Remember, Honor and Be Responsible on International Holocaust Remembrance Day

“To forget the dead would be akin to killing them a second time.” – Elie Wiesel

Today is January 27. On the same day in 1945 the Red Army liberated the largest Nazi concentration camp, Auschwitz-Birkenau, and found just 750 survivors. In 2005, on the occasion of the 60th anniversary of the liberation of the camp, the United Nations adopted a resolution designating January 27 as International Holocaust Remembrance Day. The UN invited all member states to honor the memory of Holocaust victims and design educational programs and initiatives to prevent the repetition of acts of genocide in our societies.   

Today is January 27. For many people it is an ordinary winter day. For those who lost their family members, relatives and friends during the Second World War, it is a day full of sorrow. It is a warning about the biggest failure of human civilization, as the war took over 60 million lives and left in its wake countless unspoken destinies. The lessons of history teach us that Germany was the most educated nation in the world at that time yet it voted for a political leadership that initiated the most horrible military conflict in the history of humankind.

Today is January 27. For Roma, this is a somber day that reminds us of more than seventy years of institutional silence and misrecognition of the Roma genocide. The silence lasted so long that today’s generations have little knowledge or understanding about the deeds of humanity’s darkest ideology. Any facts or narratives about Nazi cruelties against Roma are largely absent from school textbooks. The Roma population, preoccupied by poverty and an absence of its own institutions, continues to depend on the research and education institutions to unravel the facts about this forgotten, untold episode of European and Roma history. For instance, REF Chair Andrzej Mirga has campaigned tirelessly to have the Roma Holocaust officially recognized and he joins me today to write about the significance of the struggle to educate the public about Nazi atrocities that are estimated to have killed over a half million Roma.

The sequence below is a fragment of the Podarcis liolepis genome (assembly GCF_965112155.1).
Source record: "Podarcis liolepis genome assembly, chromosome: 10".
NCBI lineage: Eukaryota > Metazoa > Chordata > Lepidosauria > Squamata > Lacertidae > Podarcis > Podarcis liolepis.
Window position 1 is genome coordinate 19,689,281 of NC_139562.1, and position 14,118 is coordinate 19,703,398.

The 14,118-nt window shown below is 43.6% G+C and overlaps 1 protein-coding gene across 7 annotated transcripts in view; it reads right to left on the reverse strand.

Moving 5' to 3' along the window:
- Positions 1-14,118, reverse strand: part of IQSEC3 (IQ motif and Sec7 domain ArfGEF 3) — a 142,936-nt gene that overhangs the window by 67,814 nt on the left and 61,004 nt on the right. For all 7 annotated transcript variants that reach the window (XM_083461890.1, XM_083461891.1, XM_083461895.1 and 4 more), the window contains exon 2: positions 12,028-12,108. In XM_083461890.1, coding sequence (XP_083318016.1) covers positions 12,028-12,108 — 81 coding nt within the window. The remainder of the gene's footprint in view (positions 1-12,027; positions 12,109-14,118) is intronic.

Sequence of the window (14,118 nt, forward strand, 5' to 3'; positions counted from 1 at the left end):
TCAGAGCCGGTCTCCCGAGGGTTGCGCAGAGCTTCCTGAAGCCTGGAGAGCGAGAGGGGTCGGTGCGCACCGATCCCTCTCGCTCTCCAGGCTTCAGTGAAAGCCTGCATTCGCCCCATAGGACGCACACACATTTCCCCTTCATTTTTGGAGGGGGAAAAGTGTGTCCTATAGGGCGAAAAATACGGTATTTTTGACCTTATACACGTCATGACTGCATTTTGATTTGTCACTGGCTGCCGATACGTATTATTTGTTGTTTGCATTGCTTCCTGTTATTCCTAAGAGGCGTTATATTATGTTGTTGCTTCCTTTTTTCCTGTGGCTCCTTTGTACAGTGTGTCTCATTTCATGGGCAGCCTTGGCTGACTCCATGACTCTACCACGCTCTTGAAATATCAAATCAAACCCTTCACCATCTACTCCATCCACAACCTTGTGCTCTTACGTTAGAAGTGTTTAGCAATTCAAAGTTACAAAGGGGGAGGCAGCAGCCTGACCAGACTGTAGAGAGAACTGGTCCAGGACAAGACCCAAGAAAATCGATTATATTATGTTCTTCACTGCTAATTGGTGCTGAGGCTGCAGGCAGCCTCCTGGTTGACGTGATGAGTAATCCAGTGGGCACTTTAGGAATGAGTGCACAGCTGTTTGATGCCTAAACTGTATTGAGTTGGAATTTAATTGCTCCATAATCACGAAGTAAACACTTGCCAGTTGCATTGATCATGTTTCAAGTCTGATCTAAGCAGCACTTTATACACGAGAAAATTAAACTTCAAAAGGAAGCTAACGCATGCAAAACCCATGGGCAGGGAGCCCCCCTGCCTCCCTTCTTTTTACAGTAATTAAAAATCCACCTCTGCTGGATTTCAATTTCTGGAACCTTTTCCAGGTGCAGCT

Despite the fact that we are living in what may be considered humanity’s most educated and technologically advanced age, the Roma still are treated universally as outcasts. Whether Christian or Muslim, East or West, the same racist narratives and beliefs about Roma are acute in society-at-large and its institutions, stoked at present by a growing extreme right-wing ideology. Indeed, neoconservative radicalism easily may assume power in Europe again, and it seeks to deny the truth, some 72 years after the Nazi era, about the abject suffering of the Roma people.

REF invites all its partners and beneficiaries to commemorate the victims of the Holocaust with one minute of silence today. This tribute is a symbolic gesture that we have not forgotten what happened to our families several generations ago, and at the same time sends a signal to future generations that we are ready to take responsibility that such evil acts never happen again.